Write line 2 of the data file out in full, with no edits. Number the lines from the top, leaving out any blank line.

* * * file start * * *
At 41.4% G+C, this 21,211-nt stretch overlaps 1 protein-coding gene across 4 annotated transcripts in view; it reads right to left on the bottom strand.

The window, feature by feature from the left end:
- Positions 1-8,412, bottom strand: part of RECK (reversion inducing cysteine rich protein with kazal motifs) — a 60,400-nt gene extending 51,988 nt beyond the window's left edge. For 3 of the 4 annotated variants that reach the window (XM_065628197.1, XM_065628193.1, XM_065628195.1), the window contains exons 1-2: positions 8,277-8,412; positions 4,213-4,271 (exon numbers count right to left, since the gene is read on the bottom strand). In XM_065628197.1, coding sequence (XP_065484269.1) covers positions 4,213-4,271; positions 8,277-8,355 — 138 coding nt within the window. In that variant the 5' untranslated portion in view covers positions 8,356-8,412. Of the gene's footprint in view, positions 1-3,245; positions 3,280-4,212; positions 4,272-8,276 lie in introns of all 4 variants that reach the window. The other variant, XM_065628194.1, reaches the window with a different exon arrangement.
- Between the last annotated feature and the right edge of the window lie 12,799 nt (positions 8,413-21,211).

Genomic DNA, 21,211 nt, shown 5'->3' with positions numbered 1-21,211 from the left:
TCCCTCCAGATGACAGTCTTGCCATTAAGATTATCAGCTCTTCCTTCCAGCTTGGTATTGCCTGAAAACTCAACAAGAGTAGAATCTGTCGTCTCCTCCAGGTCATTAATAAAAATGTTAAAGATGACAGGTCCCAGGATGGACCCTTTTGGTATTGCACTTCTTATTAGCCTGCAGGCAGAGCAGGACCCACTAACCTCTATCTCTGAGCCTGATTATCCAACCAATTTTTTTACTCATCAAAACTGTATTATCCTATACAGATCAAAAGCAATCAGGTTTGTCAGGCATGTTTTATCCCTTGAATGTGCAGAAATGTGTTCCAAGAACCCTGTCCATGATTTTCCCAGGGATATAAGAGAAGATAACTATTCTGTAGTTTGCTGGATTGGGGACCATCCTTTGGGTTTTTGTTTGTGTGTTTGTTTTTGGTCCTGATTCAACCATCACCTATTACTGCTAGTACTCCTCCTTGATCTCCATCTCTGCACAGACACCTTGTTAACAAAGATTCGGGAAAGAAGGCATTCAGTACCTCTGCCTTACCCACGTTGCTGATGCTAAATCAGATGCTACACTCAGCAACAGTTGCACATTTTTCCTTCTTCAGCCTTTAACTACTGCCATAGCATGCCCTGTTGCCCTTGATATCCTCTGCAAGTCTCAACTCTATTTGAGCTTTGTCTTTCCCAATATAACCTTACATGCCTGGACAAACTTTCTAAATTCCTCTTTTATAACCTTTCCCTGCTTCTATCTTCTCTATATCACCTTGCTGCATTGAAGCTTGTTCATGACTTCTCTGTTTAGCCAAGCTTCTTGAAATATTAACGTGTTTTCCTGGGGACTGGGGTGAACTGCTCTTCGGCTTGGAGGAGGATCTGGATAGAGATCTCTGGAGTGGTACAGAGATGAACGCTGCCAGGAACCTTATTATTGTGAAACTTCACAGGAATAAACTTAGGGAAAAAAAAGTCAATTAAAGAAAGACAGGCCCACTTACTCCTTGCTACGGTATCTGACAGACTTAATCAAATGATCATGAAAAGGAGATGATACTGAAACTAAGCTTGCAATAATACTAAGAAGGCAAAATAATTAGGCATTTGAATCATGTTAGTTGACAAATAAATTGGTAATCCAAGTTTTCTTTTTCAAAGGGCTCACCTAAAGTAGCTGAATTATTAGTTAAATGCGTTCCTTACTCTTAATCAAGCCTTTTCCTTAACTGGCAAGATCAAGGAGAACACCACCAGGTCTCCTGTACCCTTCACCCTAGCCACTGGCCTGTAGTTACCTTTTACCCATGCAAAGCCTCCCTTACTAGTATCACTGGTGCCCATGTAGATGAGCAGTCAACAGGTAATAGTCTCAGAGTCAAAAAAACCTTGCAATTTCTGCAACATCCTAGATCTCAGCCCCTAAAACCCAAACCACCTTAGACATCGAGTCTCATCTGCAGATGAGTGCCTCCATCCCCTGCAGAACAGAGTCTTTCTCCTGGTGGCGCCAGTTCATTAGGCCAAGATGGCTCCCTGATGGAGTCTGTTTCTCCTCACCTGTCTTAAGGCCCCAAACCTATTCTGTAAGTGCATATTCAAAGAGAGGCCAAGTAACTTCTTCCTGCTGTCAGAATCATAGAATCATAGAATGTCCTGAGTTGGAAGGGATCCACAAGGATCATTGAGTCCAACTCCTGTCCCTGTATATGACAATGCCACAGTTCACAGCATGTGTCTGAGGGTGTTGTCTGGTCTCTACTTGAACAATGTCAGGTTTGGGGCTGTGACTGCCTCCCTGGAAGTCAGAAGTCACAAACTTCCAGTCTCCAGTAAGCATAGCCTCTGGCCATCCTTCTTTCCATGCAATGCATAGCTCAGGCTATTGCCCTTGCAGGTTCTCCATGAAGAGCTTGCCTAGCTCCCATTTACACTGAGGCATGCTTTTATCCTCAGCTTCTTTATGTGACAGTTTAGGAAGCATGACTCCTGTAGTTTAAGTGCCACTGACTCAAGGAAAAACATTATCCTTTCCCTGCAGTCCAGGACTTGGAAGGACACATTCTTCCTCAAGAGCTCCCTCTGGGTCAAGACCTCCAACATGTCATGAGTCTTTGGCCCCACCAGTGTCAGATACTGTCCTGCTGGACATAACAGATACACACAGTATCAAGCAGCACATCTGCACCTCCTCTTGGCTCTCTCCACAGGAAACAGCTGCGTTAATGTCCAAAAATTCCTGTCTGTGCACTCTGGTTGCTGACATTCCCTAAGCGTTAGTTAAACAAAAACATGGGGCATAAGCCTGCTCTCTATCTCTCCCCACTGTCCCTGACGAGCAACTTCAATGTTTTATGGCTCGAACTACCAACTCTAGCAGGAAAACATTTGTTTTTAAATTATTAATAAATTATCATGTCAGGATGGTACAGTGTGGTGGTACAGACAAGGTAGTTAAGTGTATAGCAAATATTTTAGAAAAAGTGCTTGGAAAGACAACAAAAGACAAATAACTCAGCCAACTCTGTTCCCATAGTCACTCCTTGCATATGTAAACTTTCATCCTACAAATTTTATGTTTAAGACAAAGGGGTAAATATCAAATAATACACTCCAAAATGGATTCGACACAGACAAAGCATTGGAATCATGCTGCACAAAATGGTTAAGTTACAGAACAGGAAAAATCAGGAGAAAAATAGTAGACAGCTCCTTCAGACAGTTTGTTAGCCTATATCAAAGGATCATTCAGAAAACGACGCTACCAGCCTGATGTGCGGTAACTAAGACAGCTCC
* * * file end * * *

The window, feature by feature from the left end: